Sadly, the commissioners fell for it and here we are.

Concerning employee benefits, your remark is unclear. As you appear to be involved in local

government or business, you know that part time employees earn benefits at a lesser percentage than full time; therefore, the full time positions with paid benefits, including medical, cost much more than part time positions earning leave at a prorated amount with no medical. So, it was more cost efficient for Newport to have a staff with only one full time employee and 6 part time employees and it worked out fine for all involved.

The pay rate for the courier is not known to us, but that part time salary plus a regional vehicle shared and maintained by three counties is less than shipping books from all over the state. If this county no longer has a copy of the book you need, it must be shipped. We have already heard that it takes as long as a week to receive materials. In addition, since this county no longer has access to the regional courier staff and vehicle, some type of arrangement must be made for items transferred between branches. Another cost.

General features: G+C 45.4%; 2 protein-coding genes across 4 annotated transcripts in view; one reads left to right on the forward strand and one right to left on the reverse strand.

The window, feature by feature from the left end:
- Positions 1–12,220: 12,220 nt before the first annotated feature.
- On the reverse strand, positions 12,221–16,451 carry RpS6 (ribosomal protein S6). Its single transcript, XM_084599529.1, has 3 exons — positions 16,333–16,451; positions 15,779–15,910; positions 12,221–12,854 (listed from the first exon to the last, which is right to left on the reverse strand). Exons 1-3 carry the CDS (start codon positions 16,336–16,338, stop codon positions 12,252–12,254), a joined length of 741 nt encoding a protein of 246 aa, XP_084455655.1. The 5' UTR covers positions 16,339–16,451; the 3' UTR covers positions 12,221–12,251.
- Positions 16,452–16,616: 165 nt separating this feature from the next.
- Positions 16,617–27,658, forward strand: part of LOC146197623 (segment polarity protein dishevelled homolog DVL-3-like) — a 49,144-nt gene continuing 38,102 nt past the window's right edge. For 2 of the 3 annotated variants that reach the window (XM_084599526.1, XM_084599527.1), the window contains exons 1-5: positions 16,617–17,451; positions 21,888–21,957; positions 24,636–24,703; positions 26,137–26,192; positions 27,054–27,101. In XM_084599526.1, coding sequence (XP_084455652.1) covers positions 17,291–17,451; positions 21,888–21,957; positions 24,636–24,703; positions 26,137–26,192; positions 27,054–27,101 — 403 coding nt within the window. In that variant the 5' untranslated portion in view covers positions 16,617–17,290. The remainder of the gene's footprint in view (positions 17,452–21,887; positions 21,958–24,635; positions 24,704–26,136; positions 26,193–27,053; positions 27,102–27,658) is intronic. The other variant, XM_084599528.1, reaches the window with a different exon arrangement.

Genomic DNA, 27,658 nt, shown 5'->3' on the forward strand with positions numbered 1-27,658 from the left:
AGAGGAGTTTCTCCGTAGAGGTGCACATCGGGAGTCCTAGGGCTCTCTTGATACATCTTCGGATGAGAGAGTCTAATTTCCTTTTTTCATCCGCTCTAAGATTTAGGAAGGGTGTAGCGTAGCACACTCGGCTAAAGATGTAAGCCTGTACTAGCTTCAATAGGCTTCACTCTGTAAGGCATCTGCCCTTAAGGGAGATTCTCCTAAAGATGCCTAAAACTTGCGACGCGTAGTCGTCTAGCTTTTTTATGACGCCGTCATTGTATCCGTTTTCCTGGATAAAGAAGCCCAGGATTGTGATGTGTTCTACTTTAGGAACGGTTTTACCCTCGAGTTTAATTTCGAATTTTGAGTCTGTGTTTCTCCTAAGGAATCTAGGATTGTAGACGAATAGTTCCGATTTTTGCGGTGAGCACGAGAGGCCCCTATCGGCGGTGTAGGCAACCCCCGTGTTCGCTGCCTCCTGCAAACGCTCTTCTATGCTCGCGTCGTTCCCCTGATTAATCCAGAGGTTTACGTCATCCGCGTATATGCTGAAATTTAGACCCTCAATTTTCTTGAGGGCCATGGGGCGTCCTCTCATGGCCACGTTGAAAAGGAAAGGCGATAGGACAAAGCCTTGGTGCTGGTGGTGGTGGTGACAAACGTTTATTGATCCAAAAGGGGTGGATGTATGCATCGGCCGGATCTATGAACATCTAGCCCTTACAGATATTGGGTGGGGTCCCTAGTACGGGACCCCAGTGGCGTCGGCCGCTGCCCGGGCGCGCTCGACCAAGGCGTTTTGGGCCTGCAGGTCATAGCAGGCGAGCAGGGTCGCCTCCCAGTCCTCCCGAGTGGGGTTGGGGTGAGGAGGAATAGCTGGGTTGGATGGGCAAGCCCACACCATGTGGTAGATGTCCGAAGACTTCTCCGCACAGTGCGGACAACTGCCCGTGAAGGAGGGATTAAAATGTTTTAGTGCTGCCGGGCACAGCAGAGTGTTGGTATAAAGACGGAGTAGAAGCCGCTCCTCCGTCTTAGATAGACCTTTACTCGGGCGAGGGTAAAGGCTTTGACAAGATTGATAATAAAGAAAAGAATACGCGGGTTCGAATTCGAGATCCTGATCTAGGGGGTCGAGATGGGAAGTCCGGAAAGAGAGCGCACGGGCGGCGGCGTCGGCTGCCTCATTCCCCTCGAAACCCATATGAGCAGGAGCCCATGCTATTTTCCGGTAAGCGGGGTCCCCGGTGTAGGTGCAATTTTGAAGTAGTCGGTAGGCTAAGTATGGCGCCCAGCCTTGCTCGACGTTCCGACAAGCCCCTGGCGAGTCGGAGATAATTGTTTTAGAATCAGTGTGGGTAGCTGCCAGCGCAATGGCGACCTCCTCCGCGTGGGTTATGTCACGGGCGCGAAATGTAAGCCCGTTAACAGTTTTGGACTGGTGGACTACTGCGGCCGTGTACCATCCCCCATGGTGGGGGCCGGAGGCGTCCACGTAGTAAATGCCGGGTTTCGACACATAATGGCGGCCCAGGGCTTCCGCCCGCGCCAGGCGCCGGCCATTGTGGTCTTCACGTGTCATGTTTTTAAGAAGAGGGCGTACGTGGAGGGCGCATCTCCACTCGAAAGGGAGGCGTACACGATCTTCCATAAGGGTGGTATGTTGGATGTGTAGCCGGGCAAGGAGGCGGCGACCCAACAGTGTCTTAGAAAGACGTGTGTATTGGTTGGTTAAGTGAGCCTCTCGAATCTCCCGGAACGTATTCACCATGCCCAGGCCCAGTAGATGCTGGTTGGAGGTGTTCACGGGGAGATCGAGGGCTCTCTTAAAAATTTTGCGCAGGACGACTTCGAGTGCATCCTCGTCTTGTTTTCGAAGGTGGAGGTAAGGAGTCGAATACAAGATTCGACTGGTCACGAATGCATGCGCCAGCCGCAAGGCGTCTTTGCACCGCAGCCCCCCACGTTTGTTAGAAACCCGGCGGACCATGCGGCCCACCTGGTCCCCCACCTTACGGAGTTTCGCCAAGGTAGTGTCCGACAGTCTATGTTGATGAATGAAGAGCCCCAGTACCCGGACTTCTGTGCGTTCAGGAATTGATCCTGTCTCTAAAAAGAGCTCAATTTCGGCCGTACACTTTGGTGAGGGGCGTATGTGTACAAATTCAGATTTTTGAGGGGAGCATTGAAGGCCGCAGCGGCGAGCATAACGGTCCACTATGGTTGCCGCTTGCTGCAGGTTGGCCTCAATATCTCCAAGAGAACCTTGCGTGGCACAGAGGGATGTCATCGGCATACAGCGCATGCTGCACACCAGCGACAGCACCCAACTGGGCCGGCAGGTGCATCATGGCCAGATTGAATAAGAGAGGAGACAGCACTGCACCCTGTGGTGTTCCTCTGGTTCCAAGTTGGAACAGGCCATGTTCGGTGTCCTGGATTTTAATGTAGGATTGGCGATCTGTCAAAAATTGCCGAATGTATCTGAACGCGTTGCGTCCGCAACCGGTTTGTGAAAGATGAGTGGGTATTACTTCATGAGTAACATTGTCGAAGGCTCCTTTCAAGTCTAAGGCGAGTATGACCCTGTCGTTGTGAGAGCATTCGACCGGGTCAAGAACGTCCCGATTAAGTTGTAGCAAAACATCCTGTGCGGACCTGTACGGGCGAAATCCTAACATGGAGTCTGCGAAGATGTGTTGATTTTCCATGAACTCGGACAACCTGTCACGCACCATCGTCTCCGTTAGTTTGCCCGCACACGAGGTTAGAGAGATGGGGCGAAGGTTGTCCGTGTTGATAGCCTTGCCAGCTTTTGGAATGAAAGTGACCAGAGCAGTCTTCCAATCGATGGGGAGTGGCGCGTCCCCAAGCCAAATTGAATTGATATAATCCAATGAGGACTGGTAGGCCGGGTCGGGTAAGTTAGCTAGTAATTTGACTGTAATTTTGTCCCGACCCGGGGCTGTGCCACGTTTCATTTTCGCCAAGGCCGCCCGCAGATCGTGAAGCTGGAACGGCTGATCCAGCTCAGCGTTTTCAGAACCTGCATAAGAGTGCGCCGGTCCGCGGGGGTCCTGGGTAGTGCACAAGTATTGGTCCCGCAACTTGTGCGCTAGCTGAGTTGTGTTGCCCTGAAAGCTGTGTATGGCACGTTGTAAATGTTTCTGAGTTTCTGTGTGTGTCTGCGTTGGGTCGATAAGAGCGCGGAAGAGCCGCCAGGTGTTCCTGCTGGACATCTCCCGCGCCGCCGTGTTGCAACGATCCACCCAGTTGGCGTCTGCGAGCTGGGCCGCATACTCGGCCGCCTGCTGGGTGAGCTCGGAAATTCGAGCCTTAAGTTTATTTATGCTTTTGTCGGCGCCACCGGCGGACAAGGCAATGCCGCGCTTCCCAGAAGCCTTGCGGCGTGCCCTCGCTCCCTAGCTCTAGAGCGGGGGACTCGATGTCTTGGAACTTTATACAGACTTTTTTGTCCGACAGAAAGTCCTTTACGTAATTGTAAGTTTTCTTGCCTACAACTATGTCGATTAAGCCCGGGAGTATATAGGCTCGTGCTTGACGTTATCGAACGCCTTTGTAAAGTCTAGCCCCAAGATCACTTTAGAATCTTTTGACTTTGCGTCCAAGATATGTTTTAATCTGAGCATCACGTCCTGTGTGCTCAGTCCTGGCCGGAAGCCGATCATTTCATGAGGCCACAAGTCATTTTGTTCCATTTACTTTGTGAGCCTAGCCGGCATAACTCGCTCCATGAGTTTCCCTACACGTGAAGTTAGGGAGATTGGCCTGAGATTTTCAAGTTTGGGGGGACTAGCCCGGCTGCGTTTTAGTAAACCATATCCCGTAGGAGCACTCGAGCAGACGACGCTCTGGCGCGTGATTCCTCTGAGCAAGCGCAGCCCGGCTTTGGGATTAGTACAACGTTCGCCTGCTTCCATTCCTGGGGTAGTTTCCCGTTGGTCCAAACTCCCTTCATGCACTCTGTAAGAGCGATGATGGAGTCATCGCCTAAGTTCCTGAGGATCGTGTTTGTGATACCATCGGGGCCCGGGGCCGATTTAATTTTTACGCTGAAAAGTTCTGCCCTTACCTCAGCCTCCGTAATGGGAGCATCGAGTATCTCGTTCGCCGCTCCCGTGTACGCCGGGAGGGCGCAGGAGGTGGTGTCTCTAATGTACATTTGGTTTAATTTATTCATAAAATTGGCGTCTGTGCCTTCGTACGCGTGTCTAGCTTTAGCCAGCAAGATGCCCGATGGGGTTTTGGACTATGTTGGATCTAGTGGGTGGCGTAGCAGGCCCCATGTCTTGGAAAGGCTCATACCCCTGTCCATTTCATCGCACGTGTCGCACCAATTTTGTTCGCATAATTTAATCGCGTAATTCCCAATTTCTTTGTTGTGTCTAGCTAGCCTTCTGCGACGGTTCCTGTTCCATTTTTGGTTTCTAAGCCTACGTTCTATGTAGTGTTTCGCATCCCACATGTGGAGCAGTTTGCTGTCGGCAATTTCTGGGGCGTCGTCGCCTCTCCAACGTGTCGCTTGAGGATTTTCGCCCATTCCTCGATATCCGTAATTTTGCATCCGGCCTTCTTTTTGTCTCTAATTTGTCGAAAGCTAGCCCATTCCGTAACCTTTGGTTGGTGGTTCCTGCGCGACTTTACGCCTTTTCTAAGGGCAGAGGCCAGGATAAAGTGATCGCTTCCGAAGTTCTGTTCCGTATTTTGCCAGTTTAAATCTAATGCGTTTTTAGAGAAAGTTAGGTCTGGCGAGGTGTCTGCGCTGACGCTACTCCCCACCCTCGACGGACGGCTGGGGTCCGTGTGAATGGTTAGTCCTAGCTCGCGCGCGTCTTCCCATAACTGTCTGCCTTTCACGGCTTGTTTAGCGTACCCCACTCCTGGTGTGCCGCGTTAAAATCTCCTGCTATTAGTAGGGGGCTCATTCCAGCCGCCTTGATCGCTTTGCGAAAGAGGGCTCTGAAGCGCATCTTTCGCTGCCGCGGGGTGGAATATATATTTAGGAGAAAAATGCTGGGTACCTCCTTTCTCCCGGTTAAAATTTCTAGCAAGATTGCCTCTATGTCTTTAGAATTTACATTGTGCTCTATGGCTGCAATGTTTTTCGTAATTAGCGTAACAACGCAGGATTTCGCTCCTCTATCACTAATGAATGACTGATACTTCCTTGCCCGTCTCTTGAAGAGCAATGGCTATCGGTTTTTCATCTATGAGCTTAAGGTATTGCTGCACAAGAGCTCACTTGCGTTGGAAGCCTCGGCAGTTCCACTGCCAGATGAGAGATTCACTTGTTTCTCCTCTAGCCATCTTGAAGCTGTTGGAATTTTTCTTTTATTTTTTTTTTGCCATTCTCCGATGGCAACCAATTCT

As to your comment on scheduling software, since we are no longer employees, we cannot attest to which system is being used or the cost of it. We just have enough common sense to know that typing up a weekly schedule on a piece of typing paper and posting it on an office shelf does not take a village.

It’s a fairly simple process and quite cost efficient. Necessary revisions were made with a Pencil. The reason for the software is because staff are now treated as subs and must travel to different branches,